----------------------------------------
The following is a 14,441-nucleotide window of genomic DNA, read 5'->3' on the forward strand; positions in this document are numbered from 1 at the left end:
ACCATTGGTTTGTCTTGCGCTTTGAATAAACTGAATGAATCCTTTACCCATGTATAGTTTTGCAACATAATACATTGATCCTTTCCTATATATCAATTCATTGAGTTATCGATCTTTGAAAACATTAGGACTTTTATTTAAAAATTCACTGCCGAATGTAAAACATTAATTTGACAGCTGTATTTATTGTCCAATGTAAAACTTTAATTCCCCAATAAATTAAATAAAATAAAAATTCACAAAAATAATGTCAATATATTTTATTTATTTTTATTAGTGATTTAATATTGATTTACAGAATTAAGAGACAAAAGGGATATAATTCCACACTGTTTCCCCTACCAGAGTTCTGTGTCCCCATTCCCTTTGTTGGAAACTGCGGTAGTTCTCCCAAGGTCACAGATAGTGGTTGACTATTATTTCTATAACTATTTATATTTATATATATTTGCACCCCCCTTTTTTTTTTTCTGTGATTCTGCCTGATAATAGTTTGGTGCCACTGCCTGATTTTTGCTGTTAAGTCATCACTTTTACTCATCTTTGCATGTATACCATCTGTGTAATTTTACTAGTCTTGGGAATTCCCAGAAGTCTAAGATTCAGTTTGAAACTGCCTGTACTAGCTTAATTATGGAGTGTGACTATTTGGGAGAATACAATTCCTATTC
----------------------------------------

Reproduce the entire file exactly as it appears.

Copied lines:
The following is a 14,441-nucleotide window of genomic DNA, read 5'->3' on the forward strand; positions in this document are numbered from 1 at the left end:
ACCATTGGTTTGTCTTGCGCTTTGAATAAACTGAATGAATCCTTTACCCATGTATAGTTTTGCAACATAATACATTGATCCTTTCCTATATATCAATTCATTGAGTTATCGATCTTTGAAAACATTAGGACTTTTATTTAAAAATTCACTGCCGAATGTAAAACATTAATTTGACAGCTGTATTTATTGTCCAATGTAAAACTTTAATTCCCCAATAAATTAAATAAAATAAAAATTCACAAAAATAATGTCAATATATTTTATTTATTTTTATTAGTGATTTAATATTGATTTACAGAATTAAGAGACAAAAGGGATATAATTCCACACTGTTTCCCCTACCAGAGTTCTGTGTCCCCATTCCCTTTGTTGGAAACTGCGGTAGTTCTCCCAAGGTCACAGATAGTGGTTGACTATTATTTCTATAACTATTTATATTTATATATATTTGCACCCCCCTTTTTTTTTTTCTGTGATTCTGCCTGATAATAGTTTGGTGCCACTGCCTGATTTTTGCTGTTAAGTCATCACTTTTACTCATCTTTGCATGTATACCATCTGTGTAATTTTACTAGTCTTGGGAATTCCCAGAAGTCTAAGATTCAGTTTGAAACTGCCTGTACTAGCTTAATTATGGAGTGTGACTATTTGGGAGAATACAATTCCTATTC